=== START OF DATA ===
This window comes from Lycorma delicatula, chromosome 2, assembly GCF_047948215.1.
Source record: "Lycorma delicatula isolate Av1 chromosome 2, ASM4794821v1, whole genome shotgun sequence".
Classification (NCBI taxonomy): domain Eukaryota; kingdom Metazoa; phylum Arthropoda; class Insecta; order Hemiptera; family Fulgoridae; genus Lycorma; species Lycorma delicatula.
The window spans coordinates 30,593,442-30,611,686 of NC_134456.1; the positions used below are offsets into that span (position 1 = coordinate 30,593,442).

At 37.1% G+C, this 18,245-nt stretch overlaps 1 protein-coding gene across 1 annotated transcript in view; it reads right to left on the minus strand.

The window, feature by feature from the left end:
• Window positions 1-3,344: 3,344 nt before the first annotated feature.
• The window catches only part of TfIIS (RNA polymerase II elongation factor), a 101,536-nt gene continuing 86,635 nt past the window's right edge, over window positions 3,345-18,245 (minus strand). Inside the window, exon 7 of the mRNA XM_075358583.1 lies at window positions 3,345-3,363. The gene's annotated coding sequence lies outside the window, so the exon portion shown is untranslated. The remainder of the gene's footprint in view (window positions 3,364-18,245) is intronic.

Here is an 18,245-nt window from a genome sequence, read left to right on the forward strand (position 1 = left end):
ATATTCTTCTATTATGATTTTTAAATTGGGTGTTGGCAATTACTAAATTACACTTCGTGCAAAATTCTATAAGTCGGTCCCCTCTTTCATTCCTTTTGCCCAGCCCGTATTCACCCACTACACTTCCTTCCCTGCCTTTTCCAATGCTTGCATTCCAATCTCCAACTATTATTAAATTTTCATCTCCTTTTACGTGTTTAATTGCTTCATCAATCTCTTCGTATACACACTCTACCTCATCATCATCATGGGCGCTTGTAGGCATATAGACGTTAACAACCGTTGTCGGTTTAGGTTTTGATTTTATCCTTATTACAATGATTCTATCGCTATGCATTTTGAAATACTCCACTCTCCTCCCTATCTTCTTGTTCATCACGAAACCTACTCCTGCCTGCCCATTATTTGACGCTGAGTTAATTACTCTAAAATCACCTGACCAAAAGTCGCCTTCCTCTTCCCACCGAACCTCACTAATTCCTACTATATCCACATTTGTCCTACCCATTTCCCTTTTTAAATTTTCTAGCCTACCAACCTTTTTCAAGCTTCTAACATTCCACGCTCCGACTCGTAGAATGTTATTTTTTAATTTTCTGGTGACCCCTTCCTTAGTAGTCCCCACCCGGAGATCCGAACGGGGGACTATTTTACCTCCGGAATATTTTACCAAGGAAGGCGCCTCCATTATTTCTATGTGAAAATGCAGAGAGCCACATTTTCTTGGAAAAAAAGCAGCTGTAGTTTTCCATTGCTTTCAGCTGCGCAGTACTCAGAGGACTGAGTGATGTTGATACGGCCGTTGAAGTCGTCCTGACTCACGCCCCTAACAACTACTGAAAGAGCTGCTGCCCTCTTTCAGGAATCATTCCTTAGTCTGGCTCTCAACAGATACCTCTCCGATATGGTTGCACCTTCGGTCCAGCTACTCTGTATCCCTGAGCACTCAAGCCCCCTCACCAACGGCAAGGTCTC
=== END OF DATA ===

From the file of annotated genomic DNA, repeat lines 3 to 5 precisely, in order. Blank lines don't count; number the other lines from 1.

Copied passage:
Classification (NCBI taxonomy): domain Eukaryota; kingdom Metazoa; phylum Arthropoda; class Insecta; order Hemiptera; family Fulgoridae; genus Lycorma; species Lycorma delicatula.
The window spans coordinates 30,593,442-30,611,686 of NC_134456.1; the positions used below are offsets into that span (position 1 = coordinate 30,593,442).

At 37.1% G+C, this 18,245-nt stretch overlaps 1 protein-coding gene across 1 annotated transcript in view; it reads right to left on the minus strand.